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Strategies That Work for Students Grade 9 to 12 with Dyslexia

David, Michael and Audrey all have been diagnosed with dyslexia. David is a freshman at the University of Arkansas at Feyetteville, AR; Michael is a 10th-grader and Audrey, an 8th-grader. Ginger is a high school teacher at a school for dyslexia. With years of experience in parenting and teaching LD students, she shared some of her “strategies that work”:

  1. Homework:
    • Consistently use any tutorial times before, during or after school to complete homework.
    • Do as much work as possible during study hall.
    • Use an aide at school as a help source.
    • Find a tutor. In my experience, there is too much of a power struggle between parent(s) and child. I have helped very little with homework.
    • Tutoring 1 to 2 times a week, depending on the subject matter.
  2. Research Papers:
    • Divide research into small components. Here, a calendar is critical for planing. Use a large desktop or wipe-off type.
    • Take a class on writing research papers at your school or community college. If a course isn’t available, I recommend the following handbook: Writing The Research Report ISBN 0-03-047073-0; Holt, Rinehart and Winston, Inc.
  3. Management:
    • Schedule study hall for last period. My oldest son who participated in varsity football and track all four years of high school, always requested his study hall at the end of the day. He would get as much homework as possible done at this time.
    • Take an organizational skills course at school or at your local college. This will help with filing and organization at home and scheduling at school.
    • Use a tub file to file back assignments and tests. In this way, they can be pulled out at later date for exam studies.
    • Take a time-management course at school or at your local college. This will help you prioritize your time. Time management is the key to a successful college experience. Why not start in high school?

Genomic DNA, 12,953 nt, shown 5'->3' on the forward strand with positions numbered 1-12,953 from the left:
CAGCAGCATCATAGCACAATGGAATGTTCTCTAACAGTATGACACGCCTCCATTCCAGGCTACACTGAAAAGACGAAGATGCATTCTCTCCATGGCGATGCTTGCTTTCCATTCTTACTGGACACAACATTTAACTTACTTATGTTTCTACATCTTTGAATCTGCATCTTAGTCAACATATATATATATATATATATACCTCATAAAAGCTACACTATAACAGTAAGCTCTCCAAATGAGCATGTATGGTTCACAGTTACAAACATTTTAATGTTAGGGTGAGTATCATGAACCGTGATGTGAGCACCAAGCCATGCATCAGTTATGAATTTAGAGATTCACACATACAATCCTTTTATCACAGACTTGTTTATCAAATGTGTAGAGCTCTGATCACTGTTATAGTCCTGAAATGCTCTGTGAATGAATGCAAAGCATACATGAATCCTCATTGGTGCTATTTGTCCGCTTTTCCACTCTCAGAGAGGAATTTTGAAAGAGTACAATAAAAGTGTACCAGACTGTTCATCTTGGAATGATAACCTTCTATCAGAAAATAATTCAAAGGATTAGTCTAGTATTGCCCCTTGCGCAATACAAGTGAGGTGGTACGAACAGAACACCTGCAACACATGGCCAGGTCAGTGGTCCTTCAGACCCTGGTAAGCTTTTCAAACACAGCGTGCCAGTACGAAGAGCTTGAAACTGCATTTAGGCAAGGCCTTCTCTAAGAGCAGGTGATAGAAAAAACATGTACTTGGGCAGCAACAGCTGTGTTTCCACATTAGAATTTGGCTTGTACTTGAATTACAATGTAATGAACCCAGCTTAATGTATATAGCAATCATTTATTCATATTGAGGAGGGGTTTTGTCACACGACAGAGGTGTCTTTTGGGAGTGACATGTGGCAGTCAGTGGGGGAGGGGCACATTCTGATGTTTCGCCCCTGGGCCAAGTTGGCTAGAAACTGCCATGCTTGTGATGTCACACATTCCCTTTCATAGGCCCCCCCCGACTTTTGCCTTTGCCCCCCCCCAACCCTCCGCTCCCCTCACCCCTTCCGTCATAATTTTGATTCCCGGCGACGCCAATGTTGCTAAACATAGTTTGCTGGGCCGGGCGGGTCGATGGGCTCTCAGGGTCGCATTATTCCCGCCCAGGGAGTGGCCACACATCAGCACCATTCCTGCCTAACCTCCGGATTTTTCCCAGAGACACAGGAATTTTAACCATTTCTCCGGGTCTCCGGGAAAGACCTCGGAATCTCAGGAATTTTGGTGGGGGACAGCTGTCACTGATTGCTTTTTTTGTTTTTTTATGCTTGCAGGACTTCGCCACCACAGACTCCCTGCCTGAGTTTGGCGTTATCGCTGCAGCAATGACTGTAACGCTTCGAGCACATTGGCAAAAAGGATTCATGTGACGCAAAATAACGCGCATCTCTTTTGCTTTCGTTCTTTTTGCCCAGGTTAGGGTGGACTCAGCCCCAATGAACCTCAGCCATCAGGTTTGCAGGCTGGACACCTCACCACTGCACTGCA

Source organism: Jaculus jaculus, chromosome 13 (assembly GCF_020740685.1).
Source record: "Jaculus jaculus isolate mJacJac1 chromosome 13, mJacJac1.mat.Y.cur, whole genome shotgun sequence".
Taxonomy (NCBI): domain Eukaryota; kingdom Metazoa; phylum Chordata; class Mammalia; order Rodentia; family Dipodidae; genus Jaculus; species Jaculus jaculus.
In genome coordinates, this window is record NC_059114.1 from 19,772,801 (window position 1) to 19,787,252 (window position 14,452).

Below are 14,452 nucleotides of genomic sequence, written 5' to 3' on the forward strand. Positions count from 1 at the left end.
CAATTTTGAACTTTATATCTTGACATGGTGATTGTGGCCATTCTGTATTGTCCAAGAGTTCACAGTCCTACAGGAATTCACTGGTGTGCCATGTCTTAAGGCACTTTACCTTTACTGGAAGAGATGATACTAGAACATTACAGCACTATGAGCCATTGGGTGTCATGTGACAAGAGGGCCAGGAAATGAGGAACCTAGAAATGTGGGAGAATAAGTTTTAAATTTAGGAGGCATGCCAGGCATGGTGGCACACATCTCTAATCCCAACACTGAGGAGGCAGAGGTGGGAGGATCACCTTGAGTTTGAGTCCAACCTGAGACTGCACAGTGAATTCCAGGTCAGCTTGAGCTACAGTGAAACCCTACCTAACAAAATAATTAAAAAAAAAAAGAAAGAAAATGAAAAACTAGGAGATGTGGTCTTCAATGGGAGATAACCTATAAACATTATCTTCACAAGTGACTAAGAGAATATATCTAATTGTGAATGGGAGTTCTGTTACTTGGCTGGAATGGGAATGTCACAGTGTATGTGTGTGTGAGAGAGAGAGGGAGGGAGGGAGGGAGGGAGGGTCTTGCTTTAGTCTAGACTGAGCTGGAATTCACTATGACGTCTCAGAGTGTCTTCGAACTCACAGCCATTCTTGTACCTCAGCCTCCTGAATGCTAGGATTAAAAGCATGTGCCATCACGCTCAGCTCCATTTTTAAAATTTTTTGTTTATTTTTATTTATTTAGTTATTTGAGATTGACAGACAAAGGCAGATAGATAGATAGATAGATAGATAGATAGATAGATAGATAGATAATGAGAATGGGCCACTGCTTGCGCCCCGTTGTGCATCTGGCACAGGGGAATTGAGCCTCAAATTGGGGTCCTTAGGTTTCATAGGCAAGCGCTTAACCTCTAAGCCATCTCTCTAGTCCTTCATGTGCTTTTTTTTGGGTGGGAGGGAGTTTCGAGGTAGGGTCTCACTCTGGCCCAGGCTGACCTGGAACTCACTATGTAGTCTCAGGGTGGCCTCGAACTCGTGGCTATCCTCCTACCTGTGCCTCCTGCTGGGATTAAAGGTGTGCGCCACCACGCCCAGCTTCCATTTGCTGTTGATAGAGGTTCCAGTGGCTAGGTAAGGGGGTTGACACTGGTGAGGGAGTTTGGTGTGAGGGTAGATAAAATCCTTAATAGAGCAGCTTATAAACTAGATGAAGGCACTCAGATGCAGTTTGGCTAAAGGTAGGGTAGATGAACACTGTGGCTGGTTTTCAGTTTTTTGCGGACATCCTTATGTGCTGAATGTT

• Use a calendar to break up long-range assignments into smaller pieces. Most students with dyslexia get very overwhelmed with large assignments.
  4. General:
    • Buy your own textbooks. Writing in the margin, highlighting and defining words in a textbook are critical for comprehension. I try to buy all history and science books from the publisher. Textbooks on tape haven’t been effective for my children, but reading aloud and paraphrasing often are very helpful study techniques.
    • Use computers on a daily basis for word-processing and spell checking. They have been the “saving grace” for our children. I have seen computers literally change the lives of children with dysgraphia, severe dyslexia, and oral and written expression problems.
    • Be involved in sports or an extracurricular activity. Sports have served as great outlet for frustration in the academic area and as area of success in our family. I trained under Dr. Lucious Waites at the Texas Scottish Rite Hospital, and he always told parents, as well as therapists, NEVER to take their LD children out of an extracurricular activity where they were experiencing success, even at the detriment of academic performance.
  5. Psychology:
    • Be your own self-advocate. Most teachers appreciate students who speak up about their special needs. There are some who don’t — tread carefully with them! Ideally, students must be proactive to be successful!
    • Seek professional counseling if needed. This has served a big purpose in my family. As you know, learning problems can and often do turn into emotional problems if left alone. I didn’t want any problems to fester.

I hope some of these coping strategies work for your child. They certainly did for ours.

Kurnoff, Shirley. The Human Side of Dyslexia. London Universal, 2001. pp.168-169
The Human Side of Dyslexia
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